AUNTIE: (Humming to herself. Opens a candy bar and eats it.)

TIM: (Walks out of booth) Did you get the motor oil? 

AUNTIE: Good Lord, is that all you ever talk about. 

TIM: Well, it’s pretty important…if you want to keep this place running.

AUNTIE: (Glares at him) If you want it so bad, why don’t you go buy some yourself. I’m not stopping you.

TIM: I would if I ever got a day off.  

AUNTIE: You better watch how you talk to me, Timothy, or you’ll get your wish. 

TIM:  (Glares) Yes…Ma’am. 

ACTION: Tim backs his way into the projection booth. John Wayne is there. Auntie dials someone and starts talking on her brick phone. Tim quickly grabs a pair of scissors and fingers the blades.

JOHN: You know, I always said. A man ought to do what he thinks is right. 

TIM: (Looks at John over his shoulder.) 

JOHN: But what you’re thinking right now, that ain’t right.

TIM: (Takes a big drink. Bigger than normal.) 

JOHN: No good can come of that.

TIM: Oh, all right, Mr. Gunslinger is going to preach to me about right and wrong? You heard her, she going to sell this place and get rid of me. Then what? What am I gonna do?

JOHN: My ears may not be what they used to be, Pilgrim. But I didn’t hear anything of the sort.

TIM: She said enough.

JOHN: You’ve been talking to that gangster and his lady-friend again, haven’t you. What have they been filling your head with? 

TIM: They helped me figure out what’s been going on around here. 

JOHN: A lot of crazy notions, I reckon. 

TIM: They helped me see the truth. Not make a fool of myself, like you did.

JOHN: I know what they put in your head, and I tell you Tim, that would be a lot more foolish.  

TIM: Whatever, man.

JOHN: You know I’m right, Tim. 

TIM: (Shakes his head and takes a drink)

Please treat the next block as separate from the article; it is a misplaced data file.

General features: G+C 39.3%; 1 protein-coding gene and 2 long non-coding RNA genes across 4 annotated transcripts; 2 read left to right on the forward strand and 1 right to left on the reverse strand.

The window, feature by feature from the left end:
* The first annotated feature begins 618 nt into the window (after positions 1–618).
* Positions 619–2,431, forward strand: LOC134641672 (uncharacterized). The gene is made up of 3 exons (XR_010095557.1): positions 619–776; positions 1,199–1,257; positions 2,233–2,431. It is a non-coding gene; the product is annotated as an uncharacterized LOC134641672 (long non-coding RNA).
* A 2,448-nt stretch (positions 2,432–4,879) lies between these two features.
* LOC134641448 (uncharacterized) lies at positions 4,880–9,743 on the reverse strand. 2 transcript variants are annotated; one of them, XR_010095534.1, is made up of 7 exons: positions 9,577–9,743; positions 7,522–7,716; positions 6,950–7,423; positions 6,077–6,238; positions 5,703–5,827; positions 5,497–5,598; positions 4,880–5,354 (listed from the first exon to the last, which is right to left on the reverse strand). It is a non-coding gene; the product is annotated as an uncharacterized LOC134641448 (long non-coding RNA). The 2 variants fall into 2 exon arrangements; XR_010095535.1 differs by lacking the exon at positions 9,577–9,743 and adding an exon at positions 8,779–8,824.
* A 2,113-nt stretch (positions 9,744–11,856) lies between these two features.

JOHN: You think you could run this place? Well, I don’t disagree with you. You’d do a fine job, Son.  But it’s not just something you can take. You can’t shoot you’re way to sheriff. You want somehing, you gotta work for it. Honestly. 

TIM: I HAVE been working for it. And she’s just gonna throw it all away and I’ll be left with nothing. 

JOHN: So what’s the answer, then Tim. Steal back what your Daddy built? Lay claim to your rightful property?

TIM: (Shrugs.)

JOHN:  I suppose in some ways you’re justified. But let’s say you were successful. Do you really want to be here for the rest of your life? I reckon that would feel like an eternity.   

TIM: That witch has made my life hell for ten years. TEN YEARS. This theater is my life. Without it, I have NOTHING.

JOHN: Now you sound like that loony couple. I suppose they feel just like you do, though. They don’t know what will happen to them after this place.  

TIM: And I suppose you do.

JOHN: No, I don’t. But I’m not afraid neither. I don’t know what happens after this place, but I tell you, I’m not scared. But you and that loony couple are both content and scared. And I tell you, nothing holds folks back more than those two things.  

TIM: (Takes a drink.)

JOHN: I don’t know what your Auntie is planning with this place, and neither do you. But whatever happens, you stay on the horse, you understand?

TIM: (Pauses.) I’d like to be alone now, if you don’t mind. I got work to do. (Starts threading the projector.)

JOHN: You get some shut-eye for once. It’s amazing how that clears the mind. 

TIM: (Nods as he threads.)

JOHN: (Tipping his hat) 

Lights Out.